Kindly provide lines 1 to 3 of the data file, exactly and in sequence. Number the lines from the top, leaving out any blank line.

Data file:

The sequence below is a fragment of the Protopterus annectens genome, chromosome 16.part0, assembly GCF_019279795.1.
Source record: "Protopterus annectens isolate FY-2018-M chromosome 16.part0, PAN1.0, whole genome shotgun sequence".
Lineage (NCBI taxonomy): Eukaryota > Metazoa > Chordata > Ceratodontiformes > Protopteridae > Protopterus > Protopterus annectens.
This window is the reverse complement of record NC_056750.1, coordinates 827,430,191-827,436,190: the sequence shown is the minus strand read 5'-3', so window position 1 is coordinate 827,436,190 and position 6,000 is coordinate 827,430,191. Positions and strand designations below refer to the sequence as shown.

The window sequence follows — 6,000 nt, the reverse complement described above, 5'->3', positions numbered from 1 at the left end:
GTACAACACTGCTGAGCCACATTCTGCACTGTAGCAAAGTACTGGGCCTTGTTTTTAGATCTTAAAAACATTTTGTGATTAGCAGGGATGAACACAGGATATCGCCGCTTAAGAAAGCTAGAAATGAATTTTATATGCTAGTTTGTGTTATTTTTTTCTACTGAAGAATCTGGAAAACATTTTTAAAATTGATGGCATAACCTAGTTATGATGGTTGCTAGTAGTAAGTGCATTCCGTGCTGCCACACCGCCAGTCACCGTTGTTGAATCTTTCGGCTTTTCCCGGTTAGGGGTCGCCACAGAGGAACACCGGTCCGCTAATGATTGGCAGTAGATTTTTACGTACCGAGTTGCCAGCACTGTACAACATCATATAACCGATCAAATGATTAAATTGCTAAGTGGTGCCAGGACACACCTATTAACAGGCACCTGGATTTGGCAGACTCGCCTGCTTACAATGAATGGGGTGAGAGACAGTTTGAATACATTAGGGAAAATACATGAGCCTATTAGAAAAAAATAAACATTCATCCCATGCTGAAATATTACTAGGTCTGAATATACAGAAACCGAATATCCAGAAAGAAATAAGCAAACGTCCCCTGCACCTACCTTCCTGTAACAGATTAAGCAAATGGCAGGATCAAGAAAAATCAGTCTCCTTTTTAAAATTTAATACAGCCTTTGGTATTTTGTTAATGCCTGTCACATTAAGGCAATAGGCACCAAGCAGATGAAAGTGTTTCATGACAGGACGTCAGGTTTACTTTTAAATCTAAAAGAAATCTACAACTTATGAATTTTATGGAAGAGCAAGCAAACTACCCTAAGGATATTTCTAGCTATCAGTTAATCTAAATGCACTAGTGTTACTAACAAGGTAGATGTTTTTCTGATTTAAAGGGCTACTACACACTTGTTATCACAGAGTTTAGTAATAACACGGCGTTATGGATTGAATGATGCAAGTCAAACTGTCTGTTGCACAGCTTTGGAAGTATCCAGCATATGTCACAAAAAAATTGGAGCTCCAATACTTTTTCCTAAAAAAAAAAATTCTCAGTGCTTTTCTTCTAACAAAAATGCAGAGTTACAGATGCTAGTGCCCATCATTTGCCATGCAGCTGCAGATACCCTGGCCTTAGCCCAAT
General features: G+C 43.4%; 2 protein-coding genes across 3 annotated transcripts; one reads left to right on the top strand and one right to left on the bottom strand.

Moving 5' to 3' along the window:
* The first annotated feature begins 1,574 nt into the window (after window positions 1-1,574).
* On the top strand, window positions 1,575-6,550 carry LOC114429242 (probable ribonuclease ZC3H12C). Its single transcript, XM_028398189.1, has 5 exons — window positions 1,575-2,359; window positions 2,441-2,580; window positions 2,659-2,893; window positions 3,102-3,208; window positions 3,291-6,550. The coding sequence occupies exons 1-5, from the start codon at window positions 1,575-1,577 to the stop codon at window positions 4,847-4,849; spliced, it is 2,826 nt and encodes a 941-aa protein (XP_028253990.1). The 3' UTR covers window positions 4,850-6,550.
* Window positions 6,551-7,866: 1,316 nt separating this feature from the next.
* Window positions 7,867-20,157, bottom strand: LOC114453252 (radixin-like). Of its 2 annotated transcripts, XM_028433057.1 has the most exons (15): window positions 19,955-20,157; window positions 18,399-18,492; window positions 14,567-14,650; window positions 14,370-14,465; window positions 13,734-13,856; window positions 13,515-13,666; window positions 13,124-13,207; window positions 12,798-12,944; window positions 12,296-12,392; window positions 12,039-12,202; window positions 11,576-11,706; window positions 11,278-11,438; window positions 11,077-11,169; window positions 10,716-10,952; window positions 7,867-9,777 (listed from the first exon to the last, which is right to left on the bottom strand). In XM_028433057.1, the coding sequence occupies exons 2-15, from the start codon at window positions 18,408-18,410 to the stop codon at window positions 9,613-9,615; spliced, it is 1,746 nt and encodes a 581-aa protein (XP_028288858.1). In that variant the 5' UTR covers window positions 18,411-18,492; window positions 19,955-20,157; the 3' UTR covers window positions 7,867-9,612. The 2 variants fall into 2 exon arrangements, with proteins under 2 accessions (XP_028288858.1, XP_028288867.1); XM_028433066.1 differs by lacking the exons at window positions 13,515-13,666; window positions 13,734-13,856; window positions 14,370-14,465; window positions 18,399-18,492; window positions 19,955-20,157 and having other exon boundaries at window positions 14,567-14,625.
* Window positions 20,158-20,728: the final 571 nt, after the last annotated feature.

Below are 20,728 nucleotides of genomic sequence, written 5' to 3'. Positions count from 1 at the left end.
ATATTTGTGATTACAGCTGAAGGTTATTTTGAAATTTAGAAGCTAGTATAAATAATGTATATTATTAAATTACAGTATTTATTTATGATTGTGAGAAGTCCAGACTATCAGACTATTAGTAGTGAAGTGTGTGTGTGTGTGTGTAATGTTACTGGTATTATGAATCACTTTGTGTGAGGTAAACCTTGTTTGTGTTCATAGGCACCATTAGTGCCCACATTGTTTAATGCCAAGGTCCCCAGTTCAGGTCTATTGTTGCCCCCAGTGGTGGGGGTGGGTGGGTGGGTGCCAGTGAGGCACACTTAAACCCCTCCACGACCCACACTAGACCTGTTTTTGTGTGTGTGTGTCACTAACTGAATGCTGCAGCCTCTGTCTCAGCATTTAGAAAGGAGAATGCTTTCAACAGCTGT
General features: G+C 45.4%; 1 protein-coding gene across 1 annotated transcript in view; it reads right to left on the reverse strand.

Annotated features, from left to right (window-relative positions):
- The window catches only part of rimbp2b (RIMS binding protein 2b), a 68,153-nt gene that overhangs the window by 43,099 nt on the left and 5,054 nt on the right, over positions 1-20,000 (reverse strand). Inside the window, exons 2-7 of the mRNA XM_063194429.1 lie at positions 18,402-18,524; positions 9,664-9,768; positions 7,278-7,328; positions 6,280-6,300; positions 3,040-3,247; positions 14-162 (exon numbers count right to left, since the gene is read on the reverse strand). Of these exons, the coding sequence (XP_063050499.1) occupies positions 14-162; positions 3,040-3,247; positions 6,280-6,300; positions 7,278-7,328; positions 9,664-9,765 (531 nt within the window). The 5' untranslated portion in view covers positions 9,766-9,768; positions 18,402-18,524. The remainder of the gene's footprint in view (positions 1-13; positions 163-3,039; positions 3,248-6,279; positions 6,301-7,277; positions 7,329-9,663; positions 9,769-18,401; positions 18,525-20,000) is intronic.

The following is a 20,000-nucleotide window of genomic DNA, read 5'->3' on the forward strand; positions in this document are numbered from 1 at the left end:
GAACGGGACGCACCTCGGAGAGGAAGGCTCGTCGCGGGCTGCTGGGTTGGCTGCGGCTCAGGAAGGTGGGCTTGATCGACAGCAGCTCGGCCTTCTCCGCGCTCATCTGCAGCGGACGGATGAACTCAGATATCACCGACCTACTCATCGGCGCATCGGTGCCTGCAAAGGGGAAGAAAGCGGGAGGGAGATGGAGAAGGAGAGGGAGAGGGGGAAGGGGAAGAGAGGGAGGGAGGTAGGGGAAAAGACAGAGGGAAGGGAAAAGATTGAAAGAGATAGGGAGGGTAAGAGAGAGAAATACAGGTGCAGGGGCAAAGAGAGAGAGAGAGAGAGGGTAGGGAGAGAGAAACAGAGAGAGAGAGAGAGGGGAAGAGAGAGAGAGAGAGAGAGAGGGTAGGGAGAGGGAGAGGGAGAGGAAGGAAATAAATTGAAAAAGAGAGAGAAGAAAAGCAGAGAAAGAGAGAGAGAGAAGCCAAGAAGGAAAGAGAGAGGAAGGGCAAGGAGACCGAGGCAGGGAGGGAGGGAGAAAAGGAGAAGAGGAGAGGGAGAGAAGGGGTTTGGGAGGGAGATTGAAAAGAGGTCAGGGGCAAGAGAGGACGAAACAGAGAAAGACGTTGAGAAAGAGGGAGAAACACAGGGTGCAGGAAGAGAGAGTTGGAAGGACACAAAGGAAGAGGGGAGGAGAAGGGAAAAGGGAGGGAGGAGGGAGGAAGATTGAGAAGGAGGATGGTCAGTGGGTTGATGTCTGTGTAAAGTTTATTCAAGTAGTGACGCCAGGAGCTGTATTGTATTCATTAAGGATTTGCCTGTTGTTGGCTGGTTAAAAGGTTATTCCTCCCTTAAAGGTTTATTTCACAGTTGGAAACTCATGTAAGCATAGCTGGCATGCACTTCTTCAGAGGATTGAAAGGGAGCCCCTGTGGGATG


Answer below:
The sequence below is a fragment of the Protopterus annectens genome, chromosome 16.part0, assembly GCF_019279795.1.
Source record: "Protopterus annectens isolate FY-2018-M chromosome 16.part0, PAN1.0, whole genome shotgun sequence".
Lineage (NCBI taxonomy): Eukaryota > Metazoa > Chordata > Ceratodontiformes > Protopteridae > Protopterus > Protopterus annectens.